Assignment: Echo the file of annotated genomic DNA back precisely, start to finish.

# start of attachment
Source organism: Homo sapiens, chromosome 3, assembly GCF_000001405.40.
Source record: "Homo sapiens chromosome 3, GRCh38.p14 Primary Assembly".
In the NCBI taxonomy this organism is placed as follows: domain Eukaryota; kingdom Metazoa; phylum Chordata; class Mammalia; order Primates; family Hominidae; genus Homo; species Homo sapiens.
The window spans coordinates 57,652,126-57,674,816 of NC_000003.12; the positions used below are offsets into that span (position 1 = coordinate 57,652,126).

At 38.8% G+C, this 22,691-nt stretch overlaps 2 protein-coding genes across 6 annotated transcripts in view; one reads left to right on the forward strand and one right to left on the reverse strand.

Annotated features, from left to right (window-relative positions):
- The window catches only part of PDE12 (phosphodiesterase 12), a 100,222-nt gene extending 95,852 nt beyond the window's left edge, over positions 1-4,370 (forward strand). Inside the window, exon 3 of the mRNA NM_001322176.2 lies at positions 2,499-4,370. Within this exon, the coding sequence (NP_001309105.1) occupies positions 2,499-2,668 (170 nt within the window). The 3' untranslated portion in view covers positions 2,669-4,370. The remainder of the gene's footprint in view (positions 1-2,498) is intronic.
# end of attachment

Source organism: Homo sapiens, chromosome 3, assembly GCF_000001405.40.
Source record: "Homo sapiens chromosome 3, GRCh38.p14 Primary Assembly".
In the NCBI taxonomy this organism is placed as follows: domain Eukaryota; kingdom Metazoa; phylum Chordata; class Mammalia; order Primates; family Hominidae; genus Homo; species Homo sapiens.
The window spans coordinates 57,652,126-57,674,816 of NC_000003.12; the positions used below are offsets into that span (position 1 = coordinate 57,652,126).

At 38.8% G+C, this 22,691-nt stretch overlaps 2 protein-coding genes across 6 annotated transcripts in view; one reads left to right on the forward strand and one right to left on the reverse strand.

Annotated features, from left to right (window-relative positions):
- The window catches only part of PDE12 (phosphodiesterase 12), a 100,222-nt gene extending 95,852 nt beyond the window's left edge, over positions 1-4,370 (forward strand). Inside the window, exon 3 of the mRNA NM_001322176.2 lies at positions 2,499-4,370. Within this exon, the coding sequence (NP_001309105.1) occupies positions 2,499-2,668 (170 nt within the window). The 3' untranslated portion in view covers positions 2,669-4,370. The remainder of the gene's footprint in view (positions 1-2,498) is intronic.